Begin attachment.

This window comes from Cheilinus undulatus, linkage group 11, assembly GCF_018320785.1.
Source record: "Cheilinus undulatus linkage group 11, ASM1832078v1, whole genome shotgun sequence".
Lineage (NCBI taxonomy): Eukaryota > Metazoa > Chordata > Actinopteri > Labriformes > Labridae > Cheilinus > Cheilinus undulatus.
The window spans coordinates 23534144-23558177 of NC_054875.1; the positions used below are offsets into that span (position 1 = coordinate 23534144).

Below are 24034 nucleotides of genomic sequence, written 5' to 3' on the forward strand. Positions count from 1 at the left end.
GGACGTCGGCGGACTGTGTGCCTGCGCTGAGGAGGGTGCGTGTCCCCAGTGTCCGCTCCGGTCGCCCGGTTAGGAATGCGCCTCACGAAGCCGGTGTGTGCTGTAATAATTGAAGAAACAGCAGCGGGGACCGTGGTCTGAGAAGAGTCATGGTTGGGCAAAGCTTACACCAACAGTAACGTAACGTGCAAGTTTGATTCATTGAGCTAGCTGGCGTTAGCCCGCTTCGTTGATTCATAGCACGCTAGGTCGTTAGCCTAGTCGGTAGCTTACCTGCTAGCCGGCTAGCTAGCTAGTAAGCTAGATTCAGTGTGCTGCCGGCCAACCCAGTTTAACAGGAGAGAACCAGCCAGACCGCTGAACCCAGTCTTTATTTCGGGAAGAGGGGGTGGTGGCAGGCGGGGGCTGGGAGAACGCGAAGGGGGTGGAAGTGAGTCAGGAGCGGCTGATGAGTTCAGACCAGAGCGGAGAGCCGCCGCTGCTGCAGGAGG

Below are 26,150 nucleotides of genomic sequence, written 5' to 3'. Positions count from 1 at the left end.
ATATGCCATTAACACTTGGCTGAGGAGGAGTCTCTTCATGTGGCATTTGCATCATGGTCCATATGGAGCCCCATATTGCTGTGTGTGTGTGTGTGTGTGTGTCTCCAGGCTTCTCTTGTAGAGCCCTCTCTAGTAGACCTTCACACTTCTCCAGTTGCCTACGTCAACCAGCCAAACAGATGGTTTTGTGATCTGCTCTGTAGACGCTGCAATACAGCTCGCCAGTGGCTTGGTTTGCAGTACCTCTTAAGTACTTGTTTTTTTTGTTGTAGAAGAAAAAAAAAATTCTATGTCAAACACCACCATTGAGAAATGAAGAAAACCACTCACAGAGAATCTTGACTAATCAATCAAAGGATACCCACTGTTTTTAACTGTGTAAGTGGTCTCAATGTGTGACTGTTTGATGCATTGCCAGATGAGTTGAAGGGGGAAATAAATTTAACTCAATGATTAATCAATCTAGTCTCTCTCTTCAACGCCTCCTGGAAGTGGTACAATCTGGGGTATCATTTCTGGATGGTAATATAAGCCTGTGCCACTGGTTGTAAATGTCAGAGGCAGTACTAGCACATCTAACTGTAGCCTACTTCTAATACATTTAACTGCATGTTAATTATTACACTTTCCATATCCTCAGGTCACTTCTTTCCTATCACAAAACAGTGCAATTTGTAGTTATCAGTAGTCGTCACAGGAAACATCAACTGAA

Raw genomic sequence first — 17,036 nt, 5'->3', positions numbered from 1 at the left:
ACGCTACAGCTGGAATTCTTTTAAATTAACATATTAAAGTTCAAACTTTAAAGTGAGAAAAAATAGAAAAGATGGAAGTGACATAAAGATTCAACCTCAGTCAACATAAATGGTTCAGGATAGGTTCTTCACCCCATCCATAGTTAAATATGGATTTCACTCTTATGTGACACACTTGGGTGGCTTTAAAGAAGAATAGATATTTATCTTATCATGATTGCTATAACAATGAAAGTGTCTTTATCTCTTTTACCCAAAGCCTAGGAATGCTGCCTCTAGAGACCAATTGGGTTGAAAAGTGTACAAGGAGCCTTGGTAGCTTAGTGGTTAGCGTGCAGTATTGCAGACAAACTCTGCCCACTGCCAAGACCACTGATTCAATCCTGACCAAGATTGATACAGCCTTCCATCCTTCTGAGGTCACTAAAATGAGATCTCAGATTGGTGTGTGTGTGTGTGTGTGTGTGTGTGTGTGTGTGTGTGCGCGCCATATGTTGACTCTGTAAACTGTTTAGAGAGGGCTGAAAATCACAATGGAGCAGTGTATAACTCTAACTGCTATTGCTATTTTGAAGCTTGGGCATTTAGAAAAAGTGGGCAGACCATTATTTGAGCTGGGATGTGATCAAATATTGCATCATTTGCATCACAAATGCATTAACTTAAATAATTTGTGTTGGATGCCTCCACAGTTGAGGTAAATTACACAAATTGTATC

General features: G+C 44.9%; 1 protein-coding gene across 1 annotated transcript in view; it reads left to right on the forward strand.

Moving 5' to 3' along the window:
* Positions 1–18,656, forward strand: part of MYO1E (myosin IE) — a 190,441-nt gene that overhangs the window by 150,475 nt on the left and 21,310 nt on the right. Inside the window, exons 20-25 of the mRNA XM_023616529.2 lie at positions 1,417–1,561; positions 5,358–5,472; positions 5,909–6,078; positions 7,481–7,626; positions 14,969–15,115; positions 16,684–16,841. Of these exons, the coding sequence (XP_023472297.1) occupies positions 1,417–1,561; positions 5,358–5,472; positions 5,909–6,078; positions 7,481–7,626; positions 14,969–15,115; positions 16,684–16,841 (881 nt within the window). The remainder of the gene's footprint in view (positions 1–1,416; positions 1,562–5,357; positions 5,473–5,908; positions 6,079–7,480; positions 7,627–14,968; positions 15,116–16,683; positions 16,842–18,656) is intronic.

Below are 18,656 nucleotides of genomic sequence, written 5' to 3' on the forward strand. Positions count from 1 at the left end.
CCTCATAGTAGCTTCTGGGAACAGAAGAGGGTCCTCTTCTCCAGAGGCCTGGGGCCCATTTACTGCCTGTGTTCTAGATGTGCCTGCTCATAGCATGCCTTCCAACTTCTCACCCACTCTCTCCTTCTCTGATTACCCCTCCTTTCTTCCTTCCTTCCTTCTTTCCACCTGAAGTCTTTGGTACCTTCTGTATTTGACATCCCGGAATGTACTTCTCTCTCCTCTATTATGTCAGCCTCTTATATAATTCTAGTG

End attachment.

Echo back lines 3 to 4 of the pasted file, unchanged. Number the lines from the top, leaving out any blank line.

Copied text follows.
Lineage (NCBI taxonomy): Eukaryota > Metazoa > Chordata > Actinopteri > Labriformes > Labridae > Cheilinus > Cheilinus undulatus.
The window spans coordinates 23534144-23558177 of NC_054875.1; the positions used below are offsets into that span (position 1 = coordinate 23534144).